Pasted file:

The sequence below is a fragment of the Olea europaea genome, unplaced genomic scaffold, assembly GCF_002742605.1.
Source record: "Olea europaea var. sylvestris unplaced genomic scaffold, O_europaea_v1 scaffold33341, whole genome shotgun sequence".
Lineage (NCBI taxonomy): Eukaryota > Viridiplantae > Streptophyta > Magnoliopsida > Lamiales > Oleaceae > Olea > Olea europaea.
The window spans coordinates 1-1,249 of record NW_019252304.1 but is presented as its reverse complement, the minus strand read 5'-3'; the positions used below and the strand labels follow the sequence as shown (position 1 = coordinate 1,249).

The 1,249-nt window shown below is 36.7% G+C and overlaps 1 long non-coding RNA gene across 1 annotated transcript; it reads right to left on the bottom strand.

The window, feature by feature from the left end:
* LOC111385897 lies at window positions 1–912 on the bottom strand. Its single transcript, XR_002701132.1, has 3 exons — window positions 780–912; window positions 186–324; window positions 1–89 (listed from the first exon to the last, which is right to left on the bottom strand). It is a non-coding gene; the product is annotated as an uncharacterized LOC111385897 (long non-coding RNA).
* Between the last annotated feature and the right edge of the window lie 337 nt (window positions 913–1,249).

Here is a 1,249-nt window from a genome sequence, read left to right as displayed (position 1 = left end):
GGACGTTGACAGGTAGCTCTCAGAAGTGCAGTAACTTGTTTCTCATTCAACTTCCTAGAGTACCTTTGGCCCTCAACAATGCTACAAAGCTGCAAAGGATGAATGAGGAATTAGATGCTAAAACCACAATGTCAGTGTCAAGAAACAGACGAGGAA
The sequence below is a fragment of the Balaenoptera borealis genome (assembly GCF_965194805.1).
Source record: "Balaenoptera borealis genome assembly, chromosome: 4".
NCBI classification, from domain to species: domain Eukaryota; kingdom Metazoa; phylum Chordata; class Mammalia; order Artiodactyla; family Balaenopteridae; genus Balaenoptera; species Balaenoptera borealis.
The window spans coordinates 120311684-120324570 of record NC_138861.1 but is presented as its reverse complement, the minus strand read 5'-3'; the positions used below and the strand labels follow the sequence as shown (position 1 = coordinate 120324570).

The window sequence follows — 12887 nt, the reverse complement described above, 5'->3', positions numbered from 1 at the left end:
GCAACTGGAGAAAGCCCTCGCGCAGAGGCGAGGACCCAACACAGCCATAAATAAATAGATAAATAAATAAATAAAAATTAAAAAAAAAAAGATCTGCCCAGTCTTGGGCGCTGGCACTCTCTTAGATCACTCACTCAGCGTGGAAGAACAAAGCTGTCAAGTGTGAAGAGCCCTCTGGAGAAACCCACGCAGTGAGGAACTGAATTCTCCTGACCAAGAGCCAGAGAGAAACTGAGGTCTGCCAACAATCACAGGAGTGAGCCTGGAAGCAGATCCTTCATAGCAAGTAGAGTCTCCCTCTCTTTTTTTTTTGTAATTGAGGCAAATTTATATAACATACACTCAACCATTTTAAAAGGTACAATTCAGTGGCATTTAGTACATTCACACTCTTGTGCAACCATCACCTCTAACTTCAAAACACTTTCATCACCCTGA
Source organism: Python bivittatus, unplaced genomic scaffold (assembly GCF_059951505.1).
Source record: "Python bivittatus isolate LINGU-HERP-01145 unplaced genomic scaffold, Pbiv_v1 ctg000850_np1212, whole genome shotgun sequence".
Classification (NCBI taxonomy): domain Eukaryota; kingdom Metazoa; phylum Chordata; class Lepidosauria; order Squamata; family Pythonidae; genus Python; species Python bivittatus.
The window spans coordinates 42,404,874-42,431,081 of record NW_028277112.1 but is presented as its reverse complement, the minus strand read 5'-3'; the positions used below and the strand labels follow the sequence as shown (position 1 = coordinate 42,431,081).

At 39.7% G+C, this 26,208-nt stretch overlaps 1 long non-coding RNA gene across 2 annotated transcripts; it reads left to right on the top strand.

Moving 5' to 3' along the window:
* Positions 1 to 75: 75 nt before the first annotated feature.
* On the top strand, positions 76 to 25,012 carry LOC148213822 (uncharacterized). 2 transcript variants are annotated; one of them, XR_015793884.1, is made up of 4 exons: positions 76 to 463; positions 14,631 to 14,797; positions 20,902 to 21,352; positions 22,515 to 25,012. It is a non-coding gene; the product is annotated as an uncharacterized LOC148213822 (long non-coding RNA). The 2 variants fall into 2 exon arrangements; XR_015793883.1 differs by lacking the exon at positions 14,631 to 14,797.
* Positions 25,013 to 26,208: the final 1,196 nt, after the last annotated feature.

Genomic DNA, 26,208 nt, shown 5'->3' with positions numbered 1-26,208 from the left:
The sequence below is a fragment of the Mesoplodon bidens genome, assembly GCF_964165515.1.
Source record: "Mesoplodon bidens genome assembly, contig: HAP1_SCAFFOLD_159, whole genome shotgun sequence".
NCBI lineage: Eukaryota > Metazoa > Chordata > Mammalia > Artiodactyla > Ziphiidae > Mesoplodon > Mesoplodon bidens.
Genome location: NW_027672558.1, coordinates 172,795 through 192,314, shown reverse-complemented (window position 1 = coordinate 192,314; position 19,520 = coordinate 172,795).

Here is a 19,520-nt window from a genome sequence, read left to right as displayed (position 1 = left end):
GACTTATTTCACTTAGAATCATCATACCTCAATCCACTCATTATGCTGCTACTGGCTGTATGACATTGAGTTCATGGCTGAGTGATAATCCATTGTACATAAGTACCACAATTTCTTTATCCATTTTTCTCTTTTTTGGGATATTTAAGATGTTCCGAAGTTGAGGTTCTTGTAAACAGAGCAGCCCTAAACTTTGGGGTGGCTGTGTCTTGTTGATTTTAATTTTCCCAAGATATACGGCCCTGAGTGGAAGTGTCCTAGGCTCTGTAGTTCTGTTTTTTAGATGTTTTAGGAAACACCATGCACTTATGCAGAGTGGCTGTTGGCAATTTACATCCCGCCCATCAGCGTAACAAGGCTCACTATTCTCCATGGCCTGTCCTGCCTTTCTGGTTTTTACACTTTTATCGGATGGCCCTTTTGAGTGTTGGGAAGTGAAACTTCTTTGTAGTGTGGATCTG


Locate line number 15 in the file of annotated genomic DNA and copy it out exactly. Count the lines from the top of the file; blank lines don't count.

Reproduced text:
The window sequence follows — 12887 nt, the reverse complement described above, 5'->3', positions numbered from 1 at the left end: